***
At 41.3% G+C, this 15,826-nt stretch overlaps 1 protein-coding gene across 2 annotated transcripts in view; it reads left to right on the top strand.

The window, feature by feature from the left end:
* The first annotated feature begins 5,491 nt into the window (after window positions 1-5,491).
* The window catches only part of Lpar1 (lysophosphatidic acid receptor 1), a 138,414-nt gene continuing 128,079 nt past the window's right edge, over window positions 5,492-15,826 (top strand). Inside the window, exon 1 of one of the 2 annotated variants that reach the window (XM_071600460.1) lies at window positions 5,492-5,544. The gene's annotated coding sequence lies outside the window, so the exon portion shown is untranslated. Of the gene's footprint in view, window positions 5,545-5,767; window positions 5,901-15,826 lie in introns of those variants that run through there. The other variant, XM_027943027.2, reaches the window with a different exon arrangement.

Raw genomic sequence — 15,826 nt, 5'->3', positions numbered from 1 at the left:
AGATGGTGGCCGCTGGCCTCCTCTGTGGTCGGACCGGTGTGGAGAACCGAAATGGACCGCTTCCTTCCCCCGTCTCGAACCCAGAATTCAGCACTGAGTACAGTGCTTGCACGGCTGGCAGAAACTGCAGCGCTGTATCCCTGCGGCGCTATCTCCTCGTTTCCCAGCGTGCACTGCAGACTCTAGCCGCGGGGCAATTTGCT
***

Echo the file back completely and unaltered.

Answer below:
At 41.3% G+C, this 15,826-nt stretch overlaps 1 protein-coding gene across 2 annotated transcripts in view; it reads left to right on the top strand.

The window, feature by feature from the left end:
* The first annotated feature begins 5,491 nt into the window (after window positions 1-5,491).
* The window catches only part of Lpar1 (lysophosphatidic acid receptor 1), a 138,414-nt gene continuing 128,079 nt past the window's right edge, over window positions 5,492-15,826 (top strand). Inside the window, exon 1 of one of the 2 annotated variants that reach the window (XM_071600460.1) lies at window positions 5,492-5,544. The gene's annotated coding sequence lies outside the window, so the exon portion shown is untranslated. Of the gene's footprint in view, window positions 5,545-5,767; window positions 5,901-15,826 lie in introns of those variants that run through there. The other variant, XM_027943027.2, reaches the window with a different exon arrangement.

Raw genomic sequence — 15,826 nt, 5'->3', positions numbered from 1 at the left:
AGATGGTGGCCGCTGGCCTCCTCTGTGGTCGGACCGGTGTGGAGAACCGAAATGGACCGCTTCCTTCCCCCGTCTCGAACCCAGAATTCAGCACTGAGTACAGTGCTTGCACGGCTGGCAGAAACTGCAGCGCTGTATCCCTGCGGCGCTATCTCCTCGTTTCCCAGCGTGCACTGCAGACTCTAGCCGCGGGGCAATTTGCT